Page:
ST. PETERSBURG — Demonstrators perched on City Hall’s steps on Wednesday night, eyeing the grassy patch across the street they had slept on last week to demand City Council take action on rent control. The ground was softer there, but eight Pinellas County Sheriff’s deputies stood guard under the trees.
Tents and sleeping bags would have to go up on the sidewalk in front of City Hall, organizers decided.
Around 30 people planned to sleep outside, just as they did the week prior with no police interaction, to call on City Council members to declare a housing emergency and put rent control on the November ballot at its special meeting Thursday afternoon.
The air was humid, charged with hope and determination after City Council members agreed to give a rent control referendum another look last week. A resolution declaring a housing emergency and proposing ballot language was to be presented to council members at the special meeting Thursday morning.
But protesters also knew they faced an uphill battle, as the city attorney’s office has warned council members that they aren’t following the proper steps to put rent control on the ballot.
Then, shortly after the protest started at 9 p.m., two St. Petersburg Police Department officers rounded the corner. Protesters could stay, but the tents had to be moved off city property, they warned, citing a city ordinance.
“Are you going to seize the tents?” demonstrators cried out, gathering around the two officers with their phone cameras raised and recording.
Soon, Police Chief Anthony Holloway arrived, meandering through the street. Tents couldn’t touch City Hall’s grass or block the sidewalk, he said. And if a tent stayed up after the first citation, more fines or an arrest could follow.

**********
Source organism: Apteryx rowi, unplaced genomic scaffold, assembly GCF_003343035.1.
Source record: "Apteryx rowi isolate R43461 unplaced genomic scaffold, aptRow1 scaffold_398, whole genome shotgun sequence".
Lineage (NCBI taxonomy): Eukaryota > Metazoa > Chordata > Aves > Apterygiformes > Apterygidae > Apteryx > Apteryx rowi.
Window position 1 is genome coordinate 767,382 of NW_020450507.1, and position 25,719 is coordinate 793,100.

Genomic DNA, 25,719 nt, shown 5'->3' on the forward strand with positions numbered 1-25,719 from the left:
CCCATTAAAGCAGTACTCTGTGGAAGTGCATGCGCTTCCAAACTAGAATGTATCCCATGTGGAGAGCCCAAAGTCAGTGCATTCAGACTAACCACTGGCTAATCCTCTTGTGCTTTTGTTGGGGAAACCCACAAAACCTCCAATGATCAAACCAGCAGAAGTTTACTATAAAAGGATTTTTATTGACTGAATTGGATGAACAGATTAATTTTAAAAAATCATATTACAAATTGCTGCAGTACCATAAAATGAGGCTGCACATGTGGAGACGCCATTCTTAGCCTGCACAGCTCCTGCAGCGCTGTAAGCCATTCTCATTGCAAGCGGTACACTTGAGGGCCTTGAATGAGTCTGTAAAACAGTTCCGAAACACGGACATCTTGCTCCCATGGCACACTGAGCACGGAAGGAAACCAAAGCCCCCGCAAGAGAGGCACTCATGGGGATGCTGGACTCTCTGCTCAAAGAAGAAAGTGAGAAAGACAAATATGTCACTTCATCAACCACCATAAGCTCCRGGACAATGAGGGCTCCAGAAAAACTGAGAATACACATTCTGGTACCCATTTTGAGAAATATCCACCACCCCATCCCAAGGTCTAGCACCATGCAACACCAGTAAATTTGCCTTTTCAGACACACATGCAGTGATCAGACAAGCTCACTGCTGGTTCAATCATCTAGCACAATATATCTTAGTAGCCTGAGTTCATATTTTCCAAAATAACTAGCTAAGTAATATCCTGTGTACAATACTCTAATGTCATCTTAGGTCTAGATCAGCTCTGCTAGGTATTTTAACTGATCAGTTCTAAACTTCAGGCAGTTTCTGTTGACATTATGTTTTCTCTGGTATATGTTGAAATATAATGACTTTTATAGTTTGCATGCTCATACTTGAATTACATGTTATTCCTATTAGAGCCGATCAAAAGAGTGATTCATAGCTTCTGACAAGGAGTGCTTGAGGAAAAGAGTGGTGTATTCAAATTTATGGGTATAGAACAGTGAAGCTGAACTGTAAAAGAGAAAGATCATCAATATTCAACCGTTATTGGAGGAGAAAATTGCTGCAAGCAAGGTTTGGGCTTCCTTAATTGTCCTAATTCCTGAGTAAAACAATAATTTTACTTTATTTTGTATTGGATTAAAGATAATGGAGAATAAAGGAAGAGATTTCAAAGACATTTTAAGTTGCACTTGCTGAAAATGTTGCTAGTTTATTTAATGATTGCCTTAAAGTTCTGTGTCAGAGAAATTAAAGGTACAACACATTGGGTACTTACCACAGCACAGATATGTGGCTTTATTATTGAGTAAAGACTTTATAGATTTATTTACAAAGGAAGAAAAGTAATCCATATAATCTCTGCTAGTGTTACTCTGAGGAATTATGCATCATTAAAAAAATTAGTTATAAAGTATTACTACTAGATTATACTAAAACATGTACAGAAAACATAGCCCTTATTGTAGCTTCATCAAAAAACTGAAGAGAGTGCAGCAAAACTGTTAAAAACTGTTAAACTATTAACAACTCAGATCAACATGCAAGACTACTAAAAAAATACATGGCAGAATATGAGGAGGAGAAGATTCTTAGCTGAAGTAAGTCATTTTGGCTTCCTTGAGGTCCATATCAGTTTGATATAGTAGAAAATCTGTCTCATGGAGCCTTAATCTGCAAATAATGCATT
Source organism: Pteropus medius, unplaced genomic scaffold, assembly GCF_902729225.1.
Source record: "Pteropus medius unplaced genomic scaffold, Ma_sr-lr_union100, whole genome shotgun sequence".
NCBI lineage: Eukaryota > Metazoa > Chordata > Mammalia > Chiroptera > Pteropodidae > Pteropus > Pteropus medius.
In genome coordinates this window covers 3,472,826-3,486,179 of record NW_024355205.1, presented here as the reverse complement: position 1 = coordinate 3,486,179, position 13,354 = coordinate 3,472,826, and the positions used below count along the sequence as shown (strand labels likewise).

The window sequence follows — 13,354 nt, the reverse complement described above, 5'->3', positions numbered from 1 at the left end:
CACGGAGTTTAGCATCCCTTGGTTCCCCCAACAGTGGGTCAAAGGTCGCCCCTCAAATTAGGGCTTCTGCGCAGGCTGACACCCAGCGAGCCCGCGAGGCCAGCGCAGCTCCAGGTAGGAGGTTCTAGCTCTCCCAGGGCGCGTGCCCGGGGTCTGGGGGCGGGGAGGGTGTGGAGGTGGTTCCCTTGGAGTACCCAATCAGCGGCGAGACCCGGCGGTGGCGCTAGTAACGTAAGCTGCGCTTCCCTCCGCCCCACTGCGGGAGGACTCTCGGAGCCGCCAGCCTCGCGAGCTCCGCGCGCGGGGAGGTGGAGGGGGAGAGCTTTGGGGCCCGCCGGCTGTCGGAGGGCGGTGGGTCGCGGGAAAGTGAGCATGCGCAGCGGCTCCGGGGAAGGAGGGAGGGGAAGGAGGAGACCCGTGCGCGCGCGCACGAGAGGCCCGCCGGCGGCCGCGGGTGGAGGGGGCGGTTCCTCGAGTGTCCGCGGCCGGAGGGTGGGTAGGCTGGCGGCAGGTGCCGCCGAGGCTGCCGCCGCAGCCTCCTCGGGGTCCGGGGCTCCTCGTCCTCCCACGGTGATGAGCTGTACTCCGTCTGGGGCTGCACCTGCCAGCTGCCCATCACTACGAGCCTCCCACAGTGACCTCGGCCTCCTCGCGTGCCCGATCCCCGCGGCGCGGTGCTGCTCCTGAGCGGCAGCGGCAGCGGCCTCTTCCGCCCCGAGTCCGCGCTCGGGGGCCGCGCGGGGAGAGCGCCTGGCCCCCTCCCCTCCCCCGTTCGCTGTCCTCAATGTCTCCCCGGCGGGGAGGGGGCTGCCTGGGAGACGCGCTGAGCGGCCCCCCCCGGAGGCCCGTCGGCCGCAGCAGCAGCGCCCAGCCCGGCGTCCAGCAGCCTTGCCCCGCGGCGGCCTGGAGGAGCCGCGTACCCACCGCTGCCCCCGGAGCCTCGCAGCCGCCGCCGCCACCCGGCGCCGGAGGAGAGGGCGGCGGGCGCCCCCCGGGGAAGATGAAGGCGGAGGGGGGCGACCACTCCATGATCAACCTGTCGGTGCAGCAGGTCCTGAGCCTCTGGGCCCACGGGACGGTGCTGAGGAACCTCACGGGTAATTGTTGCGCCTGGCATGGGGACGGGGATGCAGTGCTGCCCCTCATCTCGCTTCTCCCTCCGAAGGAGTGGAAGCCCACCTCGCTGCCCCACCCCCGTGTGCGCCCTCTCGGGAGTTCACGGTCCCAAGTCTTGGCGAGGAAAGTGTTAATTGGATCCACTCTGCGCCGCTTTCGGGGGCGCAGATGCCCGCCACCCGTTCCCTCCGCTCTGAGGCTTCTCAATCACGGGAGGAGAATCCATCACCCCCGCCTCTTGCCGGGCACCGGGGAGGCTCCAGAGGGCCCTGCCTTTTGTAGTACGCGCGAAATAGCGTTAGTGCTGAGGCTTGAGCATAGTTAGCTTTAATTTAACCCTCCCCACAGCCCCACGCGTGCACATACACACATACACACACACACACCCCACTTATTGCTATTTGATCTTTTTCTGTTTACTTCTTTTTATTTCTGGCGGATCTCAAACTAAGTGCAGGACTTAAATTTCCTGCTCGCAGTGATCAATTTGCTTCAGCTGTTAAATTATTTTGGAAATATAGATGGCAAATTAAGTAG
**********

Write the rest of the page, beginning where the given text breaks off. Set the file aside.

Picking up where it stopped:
“We’re prepared to go to jail,” responded Andy Oliver, a pastor at Allendale United Methodist Church.
Jalessa Blackshear, an organizer with Tri-Partisan Canvas, climbed atop City Hall’s steps and guided protesters through three deep breaths. In and out. Jason Stuart Flores, an indigenous activist, knelt down and burned sage, praying for peace. At the end of the street, Oliver huddled with people to discuss the possible consequences of not removing the tents — first with organizers, then Holloway.
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Eventually, Oliver shook Holloway’s hand. In his other hand, he grasped a yellow citation documenting a $93 fine for eight tents, for which he took responsibility. Officers decided to not return until 6 a.m., when Oliver agreed to take the tents down.
“It’s absolutely a price worth paying,” he said, noting that Holloway could have hiked the fine up to $93 for each tent.
Oliver and others saw the night as a representation of the grim reality many St. Petersburg residents face now as they get priced out of their homes.
“I may be getting arrested tonight,” Oliver said. “But we know people without homes are arrested everyday in the city … This is about what people without homes, because of the city’s policies, experience day in and day out — the illegalization of their existence, the dehumanization of their experience.”
The rent control proposal faces tough odds. The city attorney’s office has said must adopt an ordinance, rather than a resolution, to put rent control on the ballot. The council does not have enough time to give public notice and schedule two public hearings required for an ordinance before Tuesday, the deadline to submit ballot language to the Pinellas County Supervisor of Elections.
Mayor Ken Welch and his administration remain opposed to the proposal, according to a memo sent Wednesday to council members. The current process puts the city at risk for costly litigation, he wrote.
“The city’s legal department has drafted a resolution set up to fail ... We know that the city’s legal department serves at the behest of Ken Welch and they’re just stacking the deck against working class tenants and reinforcing his anti-rent control position,” said Karla Correa, a St. Petersburg Tenants Union organizer.
Correa pointed to a newer law that she, along with the Community Justice Project, a Miami-based legal group that advises housing advocates, said allows for a resolution to authorize a ballot question. Under this law, she said, the ballot question can go through the ordinance process after the language is submitted to the Supervisor of Elections.